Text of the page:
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 August 21, 2013  Posted by on August 21, 2013 Uncategorized  Add comments

If you’ve ever wondered “how do I make sure we’re doing what we can to be most effective” – consider creating structure. The structure I’m referring to creates the open communication needed for high-powered collaboration.


Good leaders behave in ways that strengthen relationships. But as I always say – while that’s good practice – it’s not enough. Powerful groups have to do specific things together that keep good habits in place and help everyone connect in partnership.

Then you can enjoy the freedom your structure offers because you’ll know that you are doing the things that keep your group in great shape to handle whatever happens in a fruitful way. You enjoy far less struggle and conflict because there are agreed upon ways to work that keep things going smoothly. Here’s an example of why it’s so important in groups.

I recently did an exercise designed to expose some of the differences in styles and preferences in a company of 60 people. As I read a series of paired opposing statements I asked them to stand up for the statement that was most true of them. Some examples: “I like a quiet work environment.” vs “I prefer a social work environment.” “I try to avoid conflict at all cost.” vs “I prefer to confront conflict openly and work through it. I don’t mind a good argument.” “When faced with a new situation or task, I prefer to jump in and experiment to find a solution.” vs “I prefer to analyze the situation think through all the options before I move into action.”

We watched while 1/2 or 1/3 of the group stood up for one statement while the other 1/2 or 2/3 stood for the opposing statement. Such differences exist in every relationship – they are the source of creativity and of conflict. The more people, the more complex those differences become.

Now imagine how things are going to work out if there are no opportunities to identify those differences and jointly design ways to accommodate each other around your goals. It’s naive to think things will always go smoothly. If we wait until differences become conflicts, they just create bigger problems.

Ideas like “get over it” and “get on with the work” just don’t suffice. That’s where conflict becomes resentment becomes withdrawal or manipulation.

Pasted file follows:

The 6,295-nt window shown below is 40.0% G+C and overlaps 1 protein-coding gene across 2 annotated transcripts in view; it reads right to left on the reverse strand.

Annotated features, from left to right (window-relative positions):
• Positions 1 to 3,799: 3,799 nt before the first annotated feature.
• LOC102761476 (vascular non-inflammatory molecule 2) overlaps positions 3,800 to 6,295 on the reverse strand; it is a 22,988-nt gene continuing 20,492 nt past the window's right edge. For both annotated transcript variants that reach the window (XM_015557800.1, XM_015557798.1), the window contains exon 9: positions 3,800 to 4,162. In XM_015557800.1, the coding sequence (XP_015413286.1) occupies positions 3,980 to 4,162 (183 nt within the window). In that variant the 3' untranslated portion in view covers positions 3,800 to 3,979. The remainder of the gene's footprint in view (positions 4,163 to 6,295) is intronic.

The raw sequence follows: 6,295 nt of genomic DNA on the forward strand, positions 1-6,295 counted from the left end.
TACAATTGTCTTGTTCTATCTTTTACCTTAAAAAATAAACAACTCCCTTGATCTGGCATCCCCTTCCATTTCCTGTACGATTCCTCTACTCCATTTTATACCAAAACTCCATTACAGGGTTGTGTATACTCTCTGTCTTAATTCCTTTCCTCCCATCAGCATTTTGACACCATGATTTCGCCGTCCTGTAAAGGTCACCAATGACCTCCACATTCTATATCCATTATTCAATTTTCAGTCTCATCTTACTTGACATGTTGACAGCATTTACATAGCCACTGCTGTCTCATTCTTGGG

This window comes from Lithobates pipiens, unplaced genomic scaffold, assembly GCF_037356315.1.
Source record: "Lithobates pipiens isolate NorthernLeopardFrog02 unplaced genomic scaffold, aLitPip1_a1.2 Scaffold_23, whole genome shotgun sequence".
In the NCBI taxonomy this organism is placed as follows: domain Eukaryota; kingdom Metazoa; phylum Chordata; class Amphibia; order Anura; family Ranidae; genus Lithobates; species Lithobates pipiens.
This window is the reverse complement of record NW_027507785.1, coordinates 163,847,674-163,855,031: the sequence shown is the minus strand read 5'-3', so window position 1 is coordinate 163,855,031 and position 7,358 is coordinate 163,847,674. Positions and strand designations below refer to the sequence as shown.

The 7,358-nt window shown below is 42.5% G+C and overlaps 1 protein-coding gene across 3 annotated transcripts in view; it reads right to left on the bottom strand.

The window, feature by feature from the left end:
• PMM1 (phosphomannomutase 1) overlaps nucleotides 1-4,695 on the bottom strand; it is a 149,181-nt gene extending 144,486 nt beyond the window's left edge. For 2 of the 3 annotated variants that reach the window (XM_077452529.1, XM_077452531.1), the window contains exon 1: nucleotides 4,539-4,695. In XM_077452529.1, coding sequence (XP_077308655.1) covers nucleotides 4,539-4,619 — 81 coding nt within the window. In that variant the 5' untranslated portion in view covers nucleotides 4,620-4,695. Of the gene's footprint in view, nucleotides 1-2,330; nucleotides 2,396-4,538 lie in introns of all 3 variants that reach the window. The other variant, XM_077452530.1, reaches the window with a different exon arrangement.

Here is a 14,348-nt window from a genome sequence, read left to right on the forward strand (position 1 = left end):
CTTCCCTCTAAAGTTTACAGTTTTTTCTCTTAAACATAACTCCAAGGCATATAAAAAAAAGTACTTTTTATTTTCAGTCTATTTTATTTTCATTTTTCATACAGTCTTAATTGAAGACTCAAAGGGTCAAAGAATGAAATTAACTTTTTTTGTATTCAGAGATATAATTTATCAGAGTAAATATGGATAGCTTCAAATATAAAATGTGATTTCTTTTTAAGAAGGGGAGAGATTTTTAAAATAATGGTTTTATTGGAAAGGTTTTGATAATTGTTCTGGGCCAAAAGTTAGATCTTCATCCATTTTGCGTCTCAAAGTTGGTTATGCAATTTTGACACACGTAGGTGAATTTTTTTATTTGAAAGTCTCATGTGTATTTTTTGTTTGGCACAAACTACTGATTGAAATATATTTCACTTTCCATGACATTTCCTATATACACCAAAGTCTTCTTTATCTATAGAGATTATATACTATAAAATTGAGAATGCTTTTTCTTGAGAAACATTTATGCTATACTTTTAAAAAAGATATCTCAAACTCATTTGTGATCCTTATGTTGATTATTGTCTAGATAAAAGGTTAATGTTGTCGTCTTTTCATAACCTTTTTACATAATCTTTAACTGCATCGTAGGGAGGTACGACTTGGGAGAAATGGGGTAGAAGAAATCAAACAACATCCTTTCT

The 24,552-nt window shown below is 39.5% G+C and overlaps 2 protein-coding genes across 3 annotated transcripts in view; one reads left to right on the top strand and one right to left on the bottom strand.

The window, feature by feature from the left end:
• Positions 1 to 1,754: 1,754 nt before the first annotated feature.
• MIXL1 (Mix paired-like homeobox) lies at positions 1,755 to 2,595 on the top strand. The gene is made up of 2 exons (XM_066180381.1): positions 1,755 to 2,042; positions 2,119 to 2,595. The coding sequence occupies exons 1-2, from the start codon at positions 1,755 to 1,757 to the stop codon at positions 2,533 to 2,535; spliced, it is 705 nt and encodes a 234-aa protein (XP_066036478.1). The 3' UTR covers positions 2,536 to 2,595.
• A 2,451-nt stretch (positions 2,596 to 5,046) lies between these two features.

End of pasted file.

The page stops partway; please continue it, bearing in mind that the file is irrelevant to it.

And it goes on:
If you want real teamwork and cooperation there have to be ways for people to work through differences – routinely, and as they crop up.

Think of it like a safety inspection or preventive maintenance. Routine opportunities to make sure you have good habits in place will keep the “machinery” running smoothly.

Differences in style and preferences can be difficult to address because they feel personal. We’re often afraid to bring those things up because most of us want to avoid personality conflicts and difficult emotional situations – especially at work! But with a structure for bringing people into conversation about what’s working and what’s not when the situation is not charged, it can be easy to keep creating what works for everyone to collaborate.

Here are some great ways to set up structure for your group culture.

1. Routine staff meetings. Allot 5 or 10 minutes for group alchemy. This simply means provide a fixed time slot to ask how things are going – where are things going well, what’s working, and what’s not working. Then explore ways to do more of what works and make agreements to support that. focus-group-1If a problem surfaces that can’t be resolved in that time frame then it’s easy to create an action plan to resolve it. Everyone leaves feeling energized and encouraged that small matters don’t become persistent aggravations.

2. Make agreements. Keep creating and assessing your working agreements to bring people together on “how we do things around here.” Include agreements about how you will handle breakdowns and resolve problems that arise and you’ll have a capacity for powering through situations that usually cripple effectiveness.

3. Hold periodic reviews. Timing for this can vary depending on the workflow and the complexities of your situation. But all groups need regular times – monthly, quarterly, annually – to look at how things are going and to learn from weaknesses or conflicts.

5. Identify a “structure keeper” for the group. If one or two people in your group take the leadership for keeping your structure and making sure your agreements are being kept, then you can rest knowing that things won’t get stale or deteriorate. Sharing and rotating that role will help everyone feel the ownership for the group effectiveness that keeps it strong.

Don’t let it fall by the wayside.As pressures mount, as the “to-do” list grows, it’s easy to get so focused on critical path tasks that the time for attending to the group dynamics seems like a luxury we don’t have. But the opposite is true, the busier we are, the more we need structure to make sure that attention is being given to the very source of our success – the relationships we depend on.

It’s not a quantity of time that matters so much. It’s the routine nature of these activities that creates the magic. You can address small things before they become big, you can amplify the good things people are doing, and you can re-inspire confidence in the power of your group over and over again. That’s how to achieve your gold.

Tell us – what kind of structure works for your group?

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